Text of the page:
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How Aerohive is trying to personalize in-store shopping

Aerohive’s Personalized Engagement Platform packages up its own products alongside some from some strategic partners to remove much of the complexity around creating personalized services.

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Remember in the movie “Minority Report” when Tom Cruise’s character, John Anderton, was running away from the pre-crime police unit for a crime he was going to commit? He was running through a mall and was greeted by a number of personalized ads inviting him to drive a Lexus, have a Guinness and use his American Express card. Later in the movie, after swapping out his eyeballs, he was in the Gap and was asked if Mr. Yakamoto was enjoying his new clothes.

One could watch that movie and think that kind of advertising is either impossible or way out in the future. But maybe we’re not as far away from that as one might think. Personalized services are truly right around the corner, although it’s more likely your mobile phone will be the trigger for personalized services, not your eyeball. The technology is there to do this today. The trick is for the retailer to pull it all together. 

One vendor trying to make the process of bringing these types of personalized services to life in retail is Aerohive. Earlier this month, the company launched a “Personalized Engagement Platform” designed to help retailers deploy new applications. These mobile applications can change the way retailers interact with customers, driving up loyalty and ultimately getting customers to spend more in the store because the store has a better idea of what a customer wants.

I recently got back from Paris, and while there my beautiful wife Christine, I visited a small boutique in “La Marais.” One of the sales agents there spent about an hour with my wife trying on different clothes, pulling inventory off racks in the back, finding items that were on sale, all leading to a nice-sized purchase. While this was nice, it certainly wasn’t scalable, as the person helping my wife wasn’t available to help anyone else in the store. Had the store been busier, either my wife would have received lesser service, leading to a smaller sale, or other customers would have had to suffer.

What if there was an app for this use case? Once she found a few items she liked, she could look at an app that’s able to show other inventory that would match what she already selected. She could then use the app to signal someone to bring the inventory to the changing area or even tell her where to find it on the rack. The app could also push her a coupon when we walked in the door or alert her to where she could find some special sale merchandise.

Building this type of infrastructure becomes increasingly important for the brick-and-mortar retailer, as many consumers are now turning to the likes of Amazon.com or Overstock.com. Of course, shopping on Amazon doesn’t have the same charm as wandering around Paris, but it does have a level of personalization and price competitiveness that often beats the charm. Brick-and-mortar retailers need to change customer experience to continue to compete effectively with online retailers.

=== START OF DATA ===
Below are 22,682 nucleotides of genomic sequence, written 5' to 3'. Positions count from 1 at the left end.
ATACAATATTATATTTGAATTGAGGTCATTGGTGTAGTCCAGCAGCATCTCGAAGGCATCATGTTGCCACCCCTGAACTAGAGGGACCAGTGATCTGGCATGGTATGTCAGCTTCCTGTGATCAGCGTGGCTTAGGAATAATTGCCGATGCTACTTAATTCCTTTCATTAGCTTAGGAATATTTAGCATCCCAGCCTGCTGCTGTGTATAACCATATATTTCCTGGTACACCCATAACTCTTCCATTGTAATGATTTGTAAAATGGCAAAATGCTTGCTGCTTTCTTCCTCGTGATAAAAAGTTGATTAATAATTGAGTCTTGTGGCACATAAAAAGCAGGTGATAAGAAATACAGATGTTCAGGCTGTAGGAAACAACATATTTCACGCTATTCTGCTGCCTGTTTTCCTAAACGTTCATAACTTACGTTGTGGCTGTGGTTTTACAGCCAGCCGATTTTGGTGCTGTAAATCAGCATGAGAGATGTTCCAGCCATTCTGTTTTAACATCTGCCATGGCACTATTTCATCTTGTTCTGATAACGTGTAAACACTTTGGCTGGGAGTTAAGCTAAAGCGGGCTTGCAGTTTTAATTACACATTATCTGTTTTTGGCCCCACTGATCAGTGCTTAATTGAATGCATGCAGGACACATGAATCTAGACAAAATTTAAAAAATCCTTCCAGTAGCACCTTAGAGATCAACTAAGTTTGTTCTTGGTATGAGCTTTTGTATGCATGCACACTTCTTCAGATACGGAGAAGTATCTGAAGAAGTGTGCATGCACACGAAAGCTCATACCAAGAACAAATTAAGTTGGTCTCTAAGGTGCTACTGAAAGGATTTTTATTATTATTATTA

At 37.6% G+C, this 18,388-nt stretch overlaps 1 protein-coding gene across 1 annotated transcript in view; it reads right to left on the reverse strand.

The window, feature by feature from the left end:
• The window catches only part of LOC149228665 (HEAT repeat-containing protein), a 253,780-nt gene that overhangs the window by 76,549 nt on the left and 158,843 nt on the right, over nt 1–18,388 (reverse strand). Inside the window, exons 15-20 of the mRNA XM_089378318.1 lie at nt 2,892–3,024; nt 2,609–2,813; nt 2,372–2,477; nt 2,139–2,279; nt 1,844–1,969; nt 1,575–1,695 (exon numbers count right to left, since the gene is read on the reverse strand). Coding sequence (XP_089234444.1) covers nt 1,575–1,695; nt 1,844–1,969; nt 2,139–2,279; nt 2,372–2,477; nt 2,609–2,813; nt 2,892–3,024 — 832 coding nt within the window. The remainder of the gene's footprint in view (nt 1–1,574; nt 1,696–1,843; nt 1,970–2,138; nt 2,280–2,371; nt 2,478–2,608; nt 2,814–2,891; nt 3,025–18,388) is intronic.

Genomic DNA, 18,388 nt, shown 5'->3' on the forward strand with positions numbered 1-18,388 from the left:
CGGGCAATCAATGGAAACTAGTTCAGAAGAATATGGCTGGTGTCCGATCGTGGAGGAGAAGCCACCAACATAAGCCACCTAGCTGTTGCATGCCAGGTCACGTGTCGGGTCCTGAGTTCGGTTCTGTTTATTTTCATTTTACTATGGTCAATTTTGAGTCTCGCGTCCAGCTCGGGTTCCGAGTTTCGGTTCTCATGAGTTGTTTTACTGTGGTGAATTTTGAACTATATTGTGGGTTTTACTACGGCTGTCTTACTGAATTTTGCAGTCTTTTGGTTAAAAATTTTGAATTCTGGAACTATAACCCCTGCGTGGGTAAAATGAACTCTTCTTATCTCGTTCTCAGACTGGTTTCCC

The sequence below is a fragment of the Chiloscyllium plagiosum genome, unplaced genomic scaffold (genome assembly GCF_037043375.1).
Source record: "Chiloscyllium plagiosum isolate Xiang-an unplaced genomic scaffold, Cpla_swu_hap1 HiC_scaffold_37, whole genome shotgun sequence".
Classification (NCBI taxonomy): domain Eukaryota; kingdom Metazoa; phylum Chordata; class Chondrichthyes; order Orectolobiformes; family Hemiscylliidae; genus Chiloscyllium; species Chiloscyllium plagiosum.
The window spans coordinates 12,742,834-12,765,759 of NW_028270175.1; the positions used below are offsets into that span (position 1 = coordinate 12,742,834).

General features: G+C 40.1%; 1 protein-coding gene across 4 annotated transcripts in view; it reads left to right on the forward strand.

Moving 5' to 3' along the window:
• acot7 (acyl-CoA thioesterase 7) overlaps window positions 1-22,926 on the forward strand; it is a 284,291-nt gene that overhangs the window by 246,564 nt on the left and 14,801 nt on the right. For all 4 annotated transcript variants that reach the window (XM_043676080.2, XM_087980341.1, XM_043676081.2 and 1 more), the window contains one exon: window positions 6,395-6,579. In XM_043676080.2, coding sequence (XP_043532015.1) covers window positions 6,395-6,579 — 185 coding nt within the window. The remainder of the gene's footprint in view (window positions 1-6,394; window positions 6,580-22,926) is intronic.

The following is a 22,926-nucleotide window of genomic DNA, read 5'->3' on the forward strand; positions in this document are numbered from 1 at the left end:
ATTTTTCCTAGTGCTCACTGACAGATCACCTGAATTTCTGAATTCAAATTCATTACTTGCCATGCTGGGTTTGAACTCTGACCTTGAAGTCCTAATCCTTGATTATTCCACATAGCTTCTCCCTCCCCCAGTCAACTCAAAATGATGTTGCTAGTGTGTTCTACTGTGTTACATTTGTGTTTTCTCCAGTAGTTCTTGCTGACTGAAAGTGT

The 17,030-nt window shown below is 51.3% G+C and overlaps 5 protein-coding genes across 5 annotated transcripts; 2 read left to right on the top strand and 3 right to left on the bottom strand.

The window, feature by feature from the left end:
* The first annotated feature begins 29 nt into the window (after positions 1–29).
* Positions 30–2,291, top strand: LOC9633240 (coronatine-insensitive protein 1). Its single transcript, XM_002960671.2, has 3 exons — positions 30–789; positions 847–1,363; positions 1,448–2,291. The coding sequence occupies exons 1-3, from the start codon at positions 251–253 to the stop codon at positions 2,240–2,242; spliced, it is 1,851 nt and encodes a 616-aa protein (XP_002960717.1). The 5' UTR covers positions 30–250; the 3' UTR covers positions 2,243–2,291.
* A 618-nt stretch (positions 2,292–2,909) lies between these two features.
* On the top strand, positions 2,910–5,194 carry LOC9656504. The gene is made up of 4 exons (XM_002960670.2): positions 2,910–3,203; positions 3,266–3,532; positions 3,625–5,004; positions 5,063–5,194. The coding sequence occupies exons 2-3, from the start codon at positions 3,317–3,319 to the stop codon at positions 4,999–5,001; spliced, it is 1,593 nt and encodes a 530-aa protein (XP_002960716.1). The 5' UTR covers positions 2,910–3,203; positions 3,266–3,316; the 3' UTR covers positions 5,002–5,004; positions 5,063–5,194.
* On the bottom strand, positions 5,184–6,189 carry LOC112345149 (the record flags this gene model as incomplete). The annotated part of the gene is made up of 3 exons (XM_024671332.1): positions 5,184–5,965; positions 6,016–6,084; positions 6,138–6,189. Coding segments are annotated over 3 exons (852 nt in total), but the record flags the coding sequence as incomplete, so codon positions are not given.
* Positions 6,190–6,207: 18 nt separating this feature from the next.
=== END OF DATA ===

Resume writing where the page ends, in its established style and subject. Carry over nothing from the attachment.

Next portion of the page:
However, while it’s easy to say it’s important to build personalized services, it’s not easy for the typical retailer, especially smaller ones with limited IT staff to pull all the stuff together to make this work. Aerohive’s Personalized Engagement Platform packages up its own products alongside some from some strategic partners to remove much of the complexity around creating personalized services.

One of the components of the solution is, of course, Wi-Fi. Until we’re able to scan people’s eyes like in Minority Report, a secure, robust wireless network is the foundation to personalized services. The wireless network is the mechanism for the retailer to personalize the customer visit. Greet repeat customers by name, offer discounts, push sale items and upsell other products. Obviously, customers would have to “opt in” to such a model, but from the research I’ve done, I can tell you that about two-thirds of customers would accept coupons being pushed if they were relevant. No one needs more spam, but when offered something meaningful, customers would eagerly opt in.

The wireless network can do more than interact with customers as well. It can be used to track inventory and optimize in-store processes. Let’s say a number of customers were queued up at a certain register, while others had fewer people. The store could redeploy people to that register to decrease the load, getting customers through check out faster.

Another member of the solution is AirWatch, which provides the mobile management and on-boarding capabilities. Providing a secure environment is key if customers are to trust the retailer to hold personal information. Also, Euclid is used for retail analytics. Aerohive provides a tremendous amount of data from the network, but Euclid can take this data and combine it with the information it collects to increase sales and optimize in-store operations. Aerohive has taken a platform approach and, over time, will bring more partners into the fold.

As John Anderton pointed out several times in Minority Report, “everyone runs,” but with the right personalization, perhaps everyone will be running back to their favorite retailer because of the great experience they had last time.

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